In theory, yes, but Assange has so exposed the US political/military establishment that the closest comparison at this point has to be the fate of Julius and Ethel Rosenberg who the US government executed by electric chair on June 19, 1953.

    Couldn't happen again? When Obama has agreed to assassination of US citizens deemed to be terrorists without benefit of trial? Don't bet on it.

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    1. Marilyn Shepherd

      pensioner

      In reply to Anthony Nolan

      What I find extraordinary is that Assange was ever arrested in Britain just to answer questions on warrants that were set up to punish and arrest terrorist suspects and that the British legal system is now so debased they go along with this.

      Bail? for a man accused of and charged with no crime?

      It's just like he is an Afghan asylum seeker in Australia isn't it.

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    2. Sarah Joseph

      Director, Castan Centre for Human Rights Law at Monash University

      In reply to Marilyn Shepherd

      That is a function of the European Arrest Warrant system. I do not know a lot about it, but my understanding is that it is almost analogous to an extradition from Victoria to NSW.

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  3. Meagan Kae

    Principal, Founder at White Rabbit Studios

    It was refreshing to read such a detailed and fair assessment of the Assange situation. The Conversation is one of only two Australian media sources (include Crikey) that have provided any intelligent commentary on what has, is happening and may happen with Assange so thank you.
    I am so surprised at the overall negative support (Government, Media and general public) for Julian. I appreciate that people have differing views but I would have though that the average aussie would still care about the legal processes in place.
    It is absolutely extraordinary to think that an Australian would seek political asylum and in South America of all places.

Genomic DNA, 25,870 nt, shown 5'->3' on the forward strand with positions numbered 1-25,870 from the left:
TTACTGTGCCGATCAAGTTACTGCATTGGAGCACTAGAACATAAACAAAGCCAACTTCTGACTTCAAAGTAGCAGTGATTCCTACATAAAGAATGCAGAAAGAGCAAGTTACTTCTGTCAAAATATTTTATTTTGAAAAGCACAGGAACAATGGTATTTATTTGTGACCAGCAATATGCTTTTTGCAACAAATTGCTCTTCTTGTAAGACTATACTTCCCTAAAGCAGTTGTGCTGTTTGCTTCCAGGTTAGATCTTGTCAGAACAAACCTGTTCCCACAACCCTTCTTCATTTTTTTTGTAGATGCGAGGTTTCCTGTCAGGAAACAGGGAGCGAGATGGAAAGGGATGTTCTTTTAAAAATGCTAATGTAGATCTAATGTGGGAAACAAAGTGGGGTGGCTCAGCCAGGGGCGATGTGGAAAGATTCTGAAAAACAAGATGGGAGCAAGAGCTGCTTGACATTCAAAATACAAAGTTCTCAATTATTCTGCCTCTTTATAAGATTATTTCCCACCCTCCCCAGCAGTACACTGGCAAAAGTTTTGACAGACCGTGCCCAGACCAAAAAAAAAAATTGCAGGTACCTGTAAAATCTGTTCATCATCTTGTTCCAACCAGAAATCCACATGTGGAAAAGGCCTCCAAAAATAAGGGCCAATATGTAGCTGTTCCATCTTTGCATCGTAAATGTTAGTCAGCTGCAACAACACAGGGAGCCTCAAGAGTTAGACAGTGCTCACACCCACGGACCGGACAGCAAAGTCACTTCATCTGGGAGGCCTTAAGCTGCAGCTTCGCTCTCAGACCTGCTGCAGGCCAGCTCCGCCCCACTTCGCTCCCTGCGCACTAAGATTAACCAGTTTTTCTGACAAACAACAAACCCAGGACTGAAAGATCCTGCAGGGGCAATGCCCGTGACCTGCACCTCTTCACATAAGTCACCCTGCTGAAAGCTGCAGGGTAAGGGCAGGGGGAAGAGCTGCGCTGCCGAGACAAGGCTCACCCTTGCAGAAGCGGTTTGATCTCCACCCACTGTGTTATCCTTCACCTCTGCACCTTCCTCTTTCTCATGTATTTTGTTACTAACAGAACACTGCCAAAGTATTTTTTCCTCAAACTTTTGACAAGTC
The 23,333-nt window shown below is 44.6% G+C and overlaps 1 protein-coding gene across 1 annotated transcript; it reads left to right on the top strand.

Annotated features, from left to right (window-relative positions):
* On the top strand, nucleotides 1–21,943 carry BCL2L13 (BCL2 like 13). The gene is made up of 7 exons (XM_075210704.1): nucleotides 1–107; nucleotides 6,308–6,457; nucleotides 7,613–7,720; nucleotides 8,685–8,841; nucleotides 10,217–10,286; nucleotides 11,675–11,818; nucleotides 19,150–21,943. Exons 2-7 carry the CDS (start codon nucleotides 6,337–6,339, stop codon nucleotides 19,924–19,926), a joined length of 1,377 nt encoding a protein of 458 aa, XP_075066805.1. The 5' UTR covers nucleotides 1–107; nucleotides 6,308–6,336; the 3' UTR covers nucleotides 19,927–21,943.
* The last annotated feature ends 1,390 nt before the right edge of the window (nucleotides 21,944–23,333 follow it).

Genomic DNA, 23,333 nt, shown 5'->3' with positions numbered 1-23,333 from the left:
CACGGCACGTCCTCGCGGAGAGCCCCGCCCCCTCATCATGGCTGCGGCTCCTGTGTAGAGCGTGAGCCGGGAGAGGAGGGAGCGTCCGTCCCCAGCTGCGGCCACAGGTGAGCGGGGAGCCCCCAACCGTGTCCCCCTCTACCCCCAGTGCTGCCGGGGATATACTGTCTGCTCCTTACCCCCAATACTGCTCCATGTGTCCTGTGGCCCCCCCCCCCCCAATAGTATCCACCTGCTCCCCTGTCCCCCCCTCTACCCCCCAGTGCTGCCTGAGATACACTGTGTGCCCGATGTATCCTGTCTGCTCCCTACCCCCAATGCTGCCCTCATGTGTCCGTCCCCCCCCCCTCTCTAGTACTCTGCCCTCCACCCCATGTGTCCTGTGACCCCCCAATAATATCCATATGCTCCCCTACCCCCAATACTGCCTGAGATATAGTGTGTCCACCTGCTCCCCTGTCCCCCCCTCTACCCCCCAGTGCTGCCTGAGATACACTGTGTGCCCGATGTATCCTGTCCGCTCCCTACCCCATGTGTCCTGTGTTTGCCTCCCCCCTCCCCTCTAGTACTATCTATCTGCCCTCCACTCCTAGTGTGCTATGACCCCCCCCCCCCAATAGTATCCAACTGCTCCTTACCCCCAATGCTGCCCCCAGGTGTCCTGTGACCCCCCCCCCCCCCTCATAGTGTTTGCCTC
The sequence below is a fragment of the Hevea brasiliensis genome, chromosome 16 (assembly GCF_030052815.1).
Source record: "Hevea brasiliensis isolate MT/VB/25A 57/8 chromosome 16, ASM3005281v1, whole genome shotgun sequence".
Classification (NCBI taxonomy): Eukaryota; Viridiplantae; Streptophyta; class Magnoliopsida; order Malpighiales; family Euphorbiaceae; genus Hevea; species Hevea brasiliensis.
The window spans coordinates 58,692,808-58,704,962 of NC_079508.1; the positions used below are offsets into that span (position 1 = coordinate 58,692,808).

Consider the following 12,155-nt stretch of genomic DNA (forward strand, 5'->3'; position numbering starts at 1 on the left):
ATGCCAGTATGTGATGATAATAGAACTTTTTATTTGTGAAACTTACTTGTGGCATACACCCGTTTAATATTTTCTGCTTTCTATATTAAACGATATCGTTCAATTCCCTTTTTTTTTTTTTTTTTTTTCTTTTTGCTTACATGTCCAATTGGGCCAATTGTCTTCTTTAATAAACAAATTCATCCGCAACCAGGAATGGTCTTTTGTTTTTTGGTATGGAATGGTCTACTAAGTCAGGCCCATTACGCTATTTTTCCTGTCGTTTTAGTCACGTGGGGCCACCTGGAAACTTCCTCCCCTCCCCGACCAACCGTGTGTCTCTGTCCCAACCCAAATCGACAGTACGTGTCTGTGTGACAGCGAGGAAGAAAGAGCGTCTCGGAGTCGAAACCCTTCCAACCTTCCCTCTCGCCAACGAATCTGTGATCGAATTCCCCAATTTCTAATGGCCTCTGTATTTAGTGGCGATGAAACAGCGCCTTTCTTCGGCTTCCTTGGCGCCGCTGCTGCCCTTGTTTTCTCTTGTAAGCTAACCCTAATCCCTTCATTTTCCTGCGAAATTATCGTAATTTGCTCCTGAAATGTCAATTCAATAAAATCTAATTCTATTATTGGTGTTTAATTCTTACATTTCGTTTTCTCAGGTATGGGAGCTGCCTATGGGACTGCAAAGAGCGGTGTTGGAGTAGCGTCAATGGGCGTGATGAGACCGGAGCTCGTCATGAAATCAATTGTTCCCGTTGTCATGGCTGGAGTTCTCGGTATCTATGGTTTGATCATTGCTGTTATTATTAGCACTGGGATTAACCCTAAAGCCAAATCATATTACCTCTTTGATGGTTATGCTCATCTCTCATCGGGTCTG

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    1. Sarah Joseph

      Director, Castan Centre for Human Rights Law at Monash University

      In reply to Meagan Kae

      I've gotten the impression that the general public in Australia has been quite sympathetic to Assange. In fact I think polls indicated he woukd gave win a Senate seat in NSW. Not so much sympathy frim the government or the media.

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  4. Colin MacGillivray

    Architect, retired, Sarawak

    Assange has greatly upset those in control in the US by being a publisher of their previously secret opinions. They obviously have great influence in the UK and Sweden. His move to Ecuador is clearly the last resort. I'm surprised his Brit supporters couldn't have hatched a better escape from the current legal lunacy. (Validated by your question- "Why haven’t Swedish authorities sought to interview Assange in the UK, to at least decide if charges will proceed?")

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    1. Dale Bloom

      Analyst

      In reply to Colin MacGillivray

      I would agree, particularly when one of his accusers seems to have left Sweden, and he may be placed in detention until she can be found and brought back to Sweden.

      The processes being carried out seem to be designed to drain Julian Assange and his friends of as much funding as possible, with the probability he will not be able to adequately fight any court case in the future, even though the evidence against him may be totally circumstantial or indeed false.

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  5. Yuri Pannikin

    Director

    Sarah wrote: "Further, if the US wants to extradite Assange, why hasn’t it requested him from the UK?"

    Can anyone provide a logical answer to this question? Notwithstanding the Swedish intervention, why not allow him to settle in the UK then nab him, if that's what the US has planned.

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  6. Lu de Prís

    artist